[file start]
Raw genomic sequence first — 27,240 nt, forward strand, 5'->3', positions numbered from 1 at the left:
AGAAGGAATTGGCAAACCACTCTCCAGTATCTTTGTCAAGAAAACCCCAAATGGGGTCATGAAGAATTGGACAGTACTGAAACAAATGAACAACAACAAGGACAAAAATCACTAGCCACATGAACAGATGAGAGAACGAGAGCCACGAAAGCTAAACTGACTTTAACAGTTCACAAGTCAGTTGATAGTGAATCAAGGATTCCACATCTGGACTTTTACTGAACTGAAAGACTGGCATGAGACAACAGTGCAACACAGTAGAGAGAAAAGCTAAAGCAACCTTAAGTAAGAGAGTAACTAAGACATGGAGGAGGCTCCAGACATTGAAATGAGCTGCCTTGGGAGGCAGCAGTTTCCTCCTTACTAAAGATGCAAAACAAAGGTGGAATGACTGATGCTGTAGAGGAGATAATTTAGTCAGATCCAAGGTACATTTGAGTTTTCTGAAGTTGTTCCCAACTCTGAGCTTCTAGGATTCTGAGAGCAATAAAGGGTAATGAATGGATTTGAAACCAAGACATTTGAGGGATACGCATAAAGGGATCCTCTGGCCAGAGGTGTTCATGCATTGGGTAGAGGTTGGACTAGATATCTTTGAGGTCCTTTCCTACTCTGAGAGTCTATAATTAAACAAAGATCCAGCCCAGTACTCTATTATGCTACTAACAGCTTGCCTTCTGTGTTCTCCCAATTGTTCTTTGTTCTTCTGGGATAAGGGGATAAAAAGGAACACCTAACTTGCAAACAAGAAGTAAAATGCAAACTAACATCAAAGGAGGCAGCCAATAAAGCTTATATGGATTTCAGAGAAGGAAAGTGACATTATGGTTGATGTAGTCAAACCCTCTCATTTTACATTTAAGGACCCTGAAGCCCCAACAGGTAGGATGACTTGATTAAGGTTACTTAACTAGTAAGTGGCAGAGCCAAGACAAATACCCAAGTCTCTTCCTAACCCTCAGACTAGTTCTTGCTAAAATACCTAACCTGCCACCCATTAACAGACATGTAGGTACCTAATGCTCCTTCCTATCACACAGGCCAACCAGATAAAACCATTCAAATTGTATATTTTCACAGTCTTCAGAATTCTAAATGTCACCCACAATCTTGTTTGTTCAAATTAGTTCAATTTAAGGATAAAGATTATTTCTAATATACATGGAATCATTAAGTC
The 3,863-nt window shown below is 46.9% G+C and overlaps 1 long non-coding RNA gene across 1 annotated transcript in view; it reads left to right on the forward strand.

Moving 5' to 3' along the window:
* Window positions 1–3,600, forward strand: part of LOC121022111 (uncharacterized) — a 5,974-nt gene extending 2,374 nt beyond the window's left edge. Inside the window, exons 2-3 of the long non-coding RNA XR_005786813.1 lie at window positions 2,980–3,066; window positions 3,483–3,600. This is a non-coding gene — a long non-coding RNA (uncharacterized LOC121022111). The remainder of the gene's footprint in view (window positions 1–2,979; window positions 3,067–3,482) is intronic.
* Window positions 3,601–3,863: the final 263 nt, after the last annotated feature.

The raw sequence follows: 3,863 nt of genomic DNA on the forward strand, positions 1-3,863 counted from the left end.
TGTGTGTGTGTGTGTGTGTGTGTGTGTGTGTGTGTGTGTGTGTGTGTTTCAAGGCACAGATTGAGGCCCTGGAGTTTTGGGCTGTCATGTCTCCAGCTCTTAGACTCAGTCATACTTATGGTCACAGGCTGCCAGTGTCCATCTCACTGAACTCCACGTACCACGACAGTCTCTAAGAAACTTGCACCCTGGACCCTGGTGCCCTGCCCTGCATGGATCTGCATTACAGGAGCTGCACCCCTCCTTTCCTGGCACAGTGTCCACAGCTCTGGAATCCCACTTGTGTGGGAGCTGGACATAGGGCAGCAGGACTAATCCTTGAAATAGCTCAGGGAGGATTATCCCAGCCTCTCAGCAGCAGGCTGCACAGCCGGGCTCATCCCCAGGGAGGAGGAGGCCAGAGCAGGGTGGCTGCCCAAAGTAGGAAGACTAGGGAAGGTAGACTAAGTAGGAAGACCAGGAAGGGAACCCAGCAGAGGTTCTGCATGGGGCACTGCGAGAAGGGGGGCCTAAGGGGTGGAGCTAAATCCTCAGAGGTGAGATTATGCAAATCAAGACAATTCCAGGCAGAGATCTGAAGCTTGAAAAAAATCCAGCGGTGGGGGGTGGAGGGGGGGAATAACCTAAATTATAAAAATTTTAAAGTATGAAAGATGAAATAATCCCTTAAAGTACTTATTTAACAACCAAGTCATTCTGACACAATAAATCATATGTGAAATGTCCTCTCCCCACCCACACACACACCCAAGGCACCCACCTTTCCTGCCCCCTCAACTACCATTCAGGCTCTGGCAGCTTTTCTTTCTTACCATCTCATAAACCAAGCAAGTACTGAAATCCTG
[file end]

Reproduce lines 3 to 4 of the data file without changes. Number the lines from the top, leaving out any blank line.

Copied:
The 3,863-nt window shown below is 46.9% G+C and overlaps 1 long non-coding RNA gene across 1 annotated transcript in view; it reads left to right on the forward strand.

Moving 5' to 3' along the window: